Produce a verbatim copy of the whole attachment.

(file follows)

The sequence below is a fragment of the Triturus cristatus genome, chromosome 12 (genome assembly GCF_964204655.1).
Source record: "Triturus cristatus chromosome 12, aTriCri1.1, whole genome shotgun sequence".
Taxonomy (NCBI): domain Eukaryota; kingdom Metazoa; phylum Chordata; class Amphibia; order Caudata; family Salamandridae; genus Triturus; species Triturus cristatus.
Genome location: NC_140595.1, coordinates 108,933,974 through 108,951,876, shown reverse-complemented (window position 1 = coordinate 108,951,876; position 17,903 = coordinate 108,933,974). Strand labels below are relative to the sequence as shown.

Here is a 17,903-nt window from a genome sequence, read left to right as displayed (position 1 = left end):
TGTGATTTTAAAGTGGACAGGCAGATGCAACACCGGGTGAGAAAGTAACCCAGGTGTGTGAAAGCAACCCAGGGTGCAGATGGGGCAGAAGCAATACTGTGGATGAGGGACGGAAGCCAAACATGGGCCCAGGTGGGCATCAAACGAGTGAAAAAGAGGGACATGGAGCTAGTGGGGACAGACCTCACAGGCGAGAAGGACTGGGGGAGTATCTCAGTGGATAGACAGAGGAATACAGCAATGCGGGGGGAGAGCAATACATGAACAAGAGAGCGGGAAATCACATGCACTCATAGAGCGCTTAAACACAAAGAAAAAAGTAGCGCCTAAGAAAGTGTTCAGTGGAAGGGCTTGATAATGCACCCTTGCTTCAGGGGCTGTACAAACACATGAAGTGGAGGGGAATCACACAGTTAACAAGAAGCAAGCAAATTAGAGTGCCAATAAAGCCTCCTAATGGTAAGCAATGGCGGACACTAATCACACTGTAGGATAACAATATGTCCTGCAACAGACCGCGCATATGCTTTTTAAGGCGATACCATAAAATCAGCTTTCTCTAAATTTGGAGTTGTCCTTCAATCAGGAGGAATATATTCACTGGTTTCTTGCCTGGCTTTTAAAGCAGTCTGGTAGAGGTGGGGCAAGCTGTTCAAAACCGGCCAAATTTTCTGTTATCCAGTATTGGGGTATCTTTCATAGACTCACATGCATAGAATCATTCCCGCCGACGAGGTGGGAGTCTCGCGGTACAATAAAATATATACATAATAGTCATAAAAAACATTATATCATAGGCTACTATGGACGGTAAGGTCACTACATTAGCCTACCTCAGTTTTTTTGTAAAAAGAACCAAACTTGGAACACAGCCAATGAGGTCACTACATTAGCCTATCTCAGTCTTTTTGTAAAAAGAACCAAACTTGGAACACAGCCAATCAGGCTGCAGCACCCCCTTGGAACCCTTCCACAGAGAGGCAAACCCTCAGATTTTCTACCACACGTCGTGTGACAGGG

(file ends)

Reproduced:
The sequence below is a fragment of the Triturus cristatus genome, chromosome 12 (genome assembly GCF_964204655.1).
Source record: "Triturus cristatus chromosome 12, aTriCri1.1, whole genome shotgun sequence".
Taxonomy (NCBI): domain Eukaryota; kingdom Metazoa; phylum Chordata; class Amphibia; order Caudata; family Salamandridae; genus Triturus; species Triturus cristatus.
Genome location: NC_140595.1, coordinates 108,933,974 through 108,951,876, shown reverse-complemented (window position 1 = coordinate 108,951,876; position 17,903 = coordinate 108,933,974). Strand labels below are relative to the sequence as shown.

Here is a 17,903-nt window from a genome sequence, read left to right as displayed (position 1 = left end):
TGTGATTTTAAAGTGGACAGGCAGATGCAACACCGGGTGAGAAAGTAACCCAGGTGTGTGAAAGCAACCCAGGGTGCAGATGGGGCAGAAGCAATACTGTGGATGAGGGACGGAAGCCAAACATGGGCCCAGGTGGGCATCAAACGAGTGAAAAAGAGGGACATGGAGCTAGTGGGGACAGACCTCACAGGCGAGAAGGACTGGGGGAGTATCTCAGTGGATAGACAGAGGAATACAGCAATGCGGGGGGAGAGCAATACATGAACAAGAGAGCGGGAAATCACATGCACTCATAGAGCGCTTAAACACAAAGAAAAAAGTAGCGCCTAAGAAAGTGTTCAGTGGAAGGGCTTGATAATGCACCCTTGCTTCAGGGGCTGTACAAACACATGAAGTGGAGGGGAATCACACAGTTAACAAGAAGCAAGCAAATTAGAGTGCCAATAAAGCCTCCTAATGGTAAGCAATGGCGGACACTAATCACACTGTAGGATAACAATATGTCCTGCAACAGACCGCGCATATGCTTTTTAAGGCGATACCATAAAATCAGCTTTCTCTAAATTTGGAGTTGTCCTTCAATCAGGAGGAATATATTCACTGGTTTCTTGCCTGGCTTTTAAAGCAGTCTGGTAGAGGTGGGGCAAGCTGTTCAAAACCGGCCAAATTTTCTGTTATCCAGTATTGGGGTATCTTTCATAGACTCACATGCATAGAATCATTCCCGCCGACGAGGTGGGAGTCTCGCGGTACAATAAAATATATACATAATAGTCATAAAAAACATTATATCATAGGCTACTATGGACGGTAAGGTCACTACATTAGCCTACCTCAGTTTTTTTGTAAAAAGAACCAAACTTGGAACACAGCCAATGAGGTCACTACATTAGCCTATCTCAGTCTTTTTGTAAAAAGAACCAAACTTGGAACACAGCCAATCAGGCTGCAGCACCCCCTTGGAACCCTTCCACAGAGAGGCAAACCCTCAGATTTTCTACCACACGTCGTGTGACAGGG